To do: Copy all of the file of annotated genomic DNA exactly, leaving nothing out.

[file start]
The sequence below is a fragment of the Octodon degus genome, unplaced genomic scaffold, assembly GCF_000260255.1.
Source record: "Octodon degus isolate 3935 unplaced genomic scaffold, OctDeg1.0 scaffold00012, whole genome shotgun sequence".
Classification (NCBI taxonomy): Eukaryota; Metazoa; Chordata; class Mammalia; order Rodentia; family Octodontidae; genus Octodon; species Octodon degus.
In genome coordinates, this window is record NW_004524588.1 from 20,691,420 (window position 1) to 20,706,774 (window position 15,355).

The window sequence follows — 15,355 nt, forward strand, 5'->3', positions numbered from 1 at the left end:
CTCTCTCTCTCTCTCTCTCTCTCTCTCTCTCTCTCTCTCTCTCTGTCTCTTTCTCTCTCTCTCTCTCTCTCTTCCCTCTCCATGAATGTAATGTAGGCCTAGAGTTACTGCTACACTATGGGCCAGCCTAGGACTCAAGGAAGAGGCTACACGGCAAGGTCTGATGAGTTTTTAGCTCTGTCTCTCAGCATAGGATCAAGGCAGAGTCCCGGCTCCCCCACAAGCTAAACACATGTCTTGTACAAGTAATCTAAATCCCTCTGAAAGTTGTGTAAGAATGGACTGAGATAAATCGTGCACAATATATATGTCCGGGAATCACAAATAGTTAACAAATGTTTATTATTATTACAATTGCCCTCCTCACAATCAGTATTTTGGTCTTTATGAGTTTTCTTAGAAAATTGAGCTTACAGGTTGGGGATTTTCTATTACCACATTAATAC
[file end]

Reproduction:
The sequence below is a fragment of the Octodon degus genome, unplaced genomic scaffold, assembly GCF_000260255.1.
Source record: "Octodon degus isolate 3935 unplaced genomic scaffold, OctDeg1.0 scaffold00012, whole genome shotgun sequence".
Classification (NCBI taxonomy): Eukaryota; Metazoa; Chordata; class Mammalia; order Rodentia; family Octodontidae; genus Octodon; species Octodon degus.
In genome coordinates, this window is record NW_004524588.1 from 20,691,420 (window position 1) to 20,706,774 (window position 15,355).

The window sequence follows — 15,355 nt, forward strand, 5'->3', positions numbered from 1 at the left end:
CTCTCTCTCTCTCTCTCTCTCTCTCTCTCTCTCTCTCTCTCTCTGTCTCTTTCTCTCTCTCTCTCTCTCTCTTCCCTCTCCATGAATGTAATGTAGGCCTAGAGTTACTGCTACACTATGGGCCAGCCTAGGACTCAAGGAAGAGGCTACACGGCAAGGTCTGATGAGTTTTTAGCTCTGTCTCTCAGCATAGGATCAAGGCAGAGTCCCGGCTCCCCCACAAGCTAAACACATGTCTTGTACAAGTAATCTAAATCCCTCTGAAAGTTGTGTAAGAATGGACTGAGATAAATCGTGCACAATATATATGTCCGGGAATCACAAATAGTTAACAAATGTTTATTATTATTACAATTGCCCTCCTCACAATCAGTATTTTGGTCTTTATGAGTTTTCTTAGAAAATTGAGCTTACAGGTTGGGGATTTTCTATTACCACATTAATAC